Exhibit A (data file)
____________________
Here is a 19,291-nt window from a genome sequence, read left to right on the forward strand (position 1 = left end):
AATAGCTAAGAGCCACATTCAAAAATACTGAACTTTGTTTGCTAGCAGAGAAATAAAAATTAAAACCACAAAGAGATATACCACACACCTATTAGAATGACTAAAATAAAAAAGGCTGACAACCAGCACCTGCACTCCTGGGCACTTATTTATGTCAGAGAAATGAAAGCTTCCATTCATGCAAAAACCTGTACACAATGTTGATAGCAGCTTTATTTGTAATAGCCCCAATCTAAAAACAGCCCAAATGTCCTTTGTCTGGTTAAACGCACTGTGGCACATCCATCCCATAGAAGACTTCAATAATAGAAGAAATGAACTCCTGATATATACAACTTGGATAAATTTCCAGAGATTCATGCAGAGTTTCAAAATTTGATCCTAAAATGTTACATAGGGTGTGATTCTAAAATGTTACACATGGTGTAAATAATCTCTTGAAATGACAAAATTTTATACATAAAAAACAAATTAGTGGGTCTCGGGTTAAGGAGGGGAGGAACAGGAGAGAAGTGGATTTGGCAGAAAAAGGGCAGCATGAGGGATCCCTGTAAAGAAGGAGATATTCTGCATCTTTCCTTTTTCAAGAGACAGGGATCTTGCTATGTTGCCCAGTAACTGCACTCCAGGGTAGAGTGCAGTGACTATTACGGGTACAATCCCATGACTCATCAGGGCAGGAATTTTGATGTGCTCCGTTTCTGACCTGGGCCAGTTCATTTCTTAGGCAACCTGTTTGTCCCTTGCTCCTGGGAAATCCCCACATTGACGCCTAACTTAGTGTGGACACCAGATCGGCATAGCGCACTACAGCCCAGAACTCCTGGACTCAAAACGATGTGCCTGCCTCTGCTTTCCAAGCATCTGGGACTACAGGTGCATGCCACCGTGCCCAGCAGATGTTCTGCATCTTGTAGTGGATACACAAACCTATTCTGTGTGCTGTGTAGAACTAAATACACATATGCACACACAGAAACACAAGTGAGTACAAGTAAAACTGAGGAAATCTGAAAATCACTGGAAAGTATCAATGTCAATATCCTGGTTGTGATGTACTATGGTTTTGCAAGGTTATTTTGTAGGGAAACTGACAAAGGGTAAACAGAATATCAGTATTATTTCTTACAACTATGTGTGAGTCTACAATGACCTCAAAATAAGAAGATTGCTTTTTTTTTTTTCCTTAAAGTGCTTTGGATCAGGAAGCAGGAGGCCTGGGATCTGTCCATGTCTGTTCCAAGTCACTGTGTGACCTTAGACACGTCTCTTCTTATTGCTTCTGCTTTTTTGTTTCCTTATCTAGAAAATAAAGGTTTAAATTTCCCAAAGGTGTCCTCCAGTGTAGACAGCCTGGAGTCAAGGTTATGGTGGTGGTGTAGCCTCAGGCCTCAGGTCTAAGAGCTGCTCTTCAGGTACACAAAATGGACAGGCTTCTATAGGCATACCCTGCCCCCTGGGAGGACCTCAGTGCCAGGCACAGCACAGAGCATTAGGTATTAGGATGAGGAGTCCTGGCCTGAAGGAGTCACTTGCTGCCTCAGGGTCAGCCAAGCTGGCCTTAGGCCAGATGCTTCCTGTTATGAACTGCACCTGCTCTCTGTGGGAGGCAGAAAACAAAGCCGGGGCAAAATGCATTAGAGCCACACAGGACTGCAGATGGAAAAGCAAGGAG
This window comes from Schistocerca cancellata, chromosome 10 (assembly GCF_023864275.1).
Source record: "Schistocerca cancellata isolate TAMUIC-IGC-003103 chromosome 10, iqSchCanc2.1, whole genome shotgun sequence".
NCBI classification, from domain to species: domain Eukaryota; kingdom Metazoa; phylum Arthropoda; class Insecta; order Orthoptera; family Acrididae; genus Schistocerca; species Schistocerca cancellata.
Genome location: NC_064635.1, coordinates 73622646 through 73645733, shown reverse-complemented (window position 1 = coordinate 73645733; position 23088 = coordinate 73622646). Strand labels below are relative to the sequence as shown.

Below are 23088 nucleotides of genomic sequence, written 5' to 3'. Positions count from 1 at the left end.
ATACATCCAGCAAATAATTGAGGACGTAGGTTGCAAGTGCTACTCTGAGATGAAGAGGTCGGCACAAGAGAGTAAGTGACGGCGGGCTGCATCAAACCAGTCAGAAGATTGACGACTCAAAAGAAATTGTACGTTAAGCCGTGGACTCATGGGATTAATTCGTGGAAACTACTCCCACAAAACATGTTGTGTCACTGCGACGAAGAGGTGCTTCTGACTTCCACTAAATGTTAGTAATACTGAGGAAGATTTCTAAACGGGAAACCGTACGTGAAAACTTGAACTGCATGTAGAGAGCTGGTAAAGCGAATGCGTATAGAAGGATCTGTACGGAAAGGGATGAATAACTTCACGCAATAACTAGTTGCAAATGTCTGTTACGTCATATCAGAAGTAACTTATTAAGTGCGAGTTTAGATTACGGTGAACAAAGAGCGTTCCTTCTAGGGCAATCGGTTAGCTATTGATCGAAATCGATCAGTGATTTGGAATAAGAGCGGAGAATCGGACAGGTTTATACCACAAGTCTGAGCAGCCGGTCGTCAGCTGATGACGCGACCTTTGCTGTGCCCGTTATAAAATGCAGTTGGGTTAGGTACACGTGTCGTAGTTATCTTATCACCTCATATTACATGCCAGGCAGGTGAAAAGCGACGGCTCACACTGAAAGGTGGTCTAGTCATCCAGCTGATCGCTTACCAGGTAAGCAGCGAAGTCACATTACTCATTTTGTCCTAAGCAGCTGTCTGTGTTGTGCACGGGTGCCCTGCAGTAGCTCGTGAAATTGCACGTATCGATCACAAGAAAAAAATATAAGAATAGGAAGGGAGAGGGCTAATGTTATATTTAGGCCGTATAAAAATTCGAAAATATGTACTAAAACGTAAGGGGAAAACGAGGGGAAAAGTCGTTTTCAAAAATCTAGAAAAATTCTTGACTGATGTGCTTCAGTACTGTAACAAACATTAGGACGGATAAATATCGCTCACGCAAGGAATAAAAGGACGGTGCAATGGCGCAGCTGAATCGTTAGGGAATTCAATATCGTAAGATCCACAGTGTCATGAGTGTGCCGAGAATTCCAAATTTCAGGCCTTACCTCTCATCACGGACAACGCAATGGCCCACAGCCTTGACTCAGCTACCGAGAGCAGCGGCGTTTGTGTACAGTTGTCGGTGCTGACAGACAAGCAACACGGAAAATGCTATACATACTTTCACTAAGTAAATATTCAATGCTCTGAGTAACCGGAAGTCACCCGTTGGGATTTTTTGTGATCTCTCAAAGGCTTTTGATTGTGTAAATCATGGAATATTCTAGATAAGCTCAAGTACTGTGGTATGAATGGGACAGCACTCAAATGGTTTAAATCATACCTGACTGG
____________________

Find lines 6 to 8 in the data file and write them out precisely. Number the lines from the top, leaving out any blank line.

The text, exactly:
Genome location: NC_064635.1, coordinates 73622646 through 73645733, shown reverse-complemented (window position 1 = coordinate 73645733; position 23088 = coordinate 73622646). Strand labels below are relative to the sequence as shown.

Below are 23088 nucleotides of genomic sequence, written 5' to 3'. Positions count from 1 at the left end.
ATACATCCAGCAAATAATTGAGGACGTAGGTTGCAAGTGCTACTCTGAGATGAAGAGGTCGGCACAAGAGAGTAAGTGACGGCGGGCTGCATCAAACCAGTCAGAAGATTGACGACTCAAAAGAAATTGTACGTTAAGCCGTGGACTCATGGGATTAATTCGTGGAAACTACTCCCACAAAACATGTTGTGTCACTGCGACGAAGAGGTGCTTCTGACTTCCACTAAATGTTAGTAATACTGAGGAAGATTTCTAAACGGGAAACCGTACGTGAAAACTTGAACTGCATGTAGAGAGCTGGTAAAGCGAATGCGTATAGAAGGATCTGTACGGAAAGGGATGAATAACTTCACGCAATAACTAGTTGCAAATGTCTGTTACGTCATATCAGAAGTAACTTATTAAGTGCGAGTTTAGATTACGGTGAACAAAGAGCGTTCCTTCTAGGGCAATCGGTTAGCTATTGATCGAAATCGATCAGTGATTTGGAATAAGAGCGGAGAATCGGACAGGTTTATACCACAAGTCTGAGCAGCCGGTCGTCAGCTGATGACGCGACCTTTGCTGTGCCCGTTATAAAATGCAGTTGGGTTAGGTACACGTGTCGTAGTTATCTTATCACCTCATATTACATGCCAGGCAGGTGAAAAGCGACGGCTCACACTGAAAGGTGGTCTAGTCATCCAGCTGATCGCTTACCAGGTAAGCAGCGAAGTCACATTACTCATTTTGTCCTAAGCAGCTGTCTGTGTTGTGCACGGGTGCCCTGCAGTAGCTCGTGAAATTGCACGTATCGATCACAAGAAAAAAATATAAGAATAGGAAGGGAGAGGGCTAATGTTATATTTAGGCCGTATAAAAATTCGAAAATATGTACTAAAACGTAAGGGGAAAACGAGGGGAAAAGTCGTTTTCAAAAATCTAGAAAAATTCTTGACTGATGTGCTTCAGTACTGTAACAAACATTAGGACGGATAAATATCGCTCACGCAAGGAATAAAAGGACGGTGCAATGGCGCAGCTGAATCGTTAGGGAATTCAATATCGTAAGATCCACAGTGTCATGAGTGTGCCGAGAATTCCAAATTTCAGGCCTTACCTCTCATCACGGACAACGCAATGGCCCACAGCCTTGACTCAGCTACCGAGAGCAGCGGCGTTTGTGTACAGTTGTCGGTGCTGACAGACAAGCAACACGGAAAATGCTATACATACTTTCACTAAGTAAATATTCAATGCTCTGAGTAACCGGAAGTCACCCGTTGGGATTTTTTGTGATCTCTCAAAGGCTTTTGATTGTGTAAATCATGGAATATTCTAGATAAGCTCAAGTACTGTGGTATGAATGGGACAGCACTCAAATGGTTTAAATCATACCTGACTGG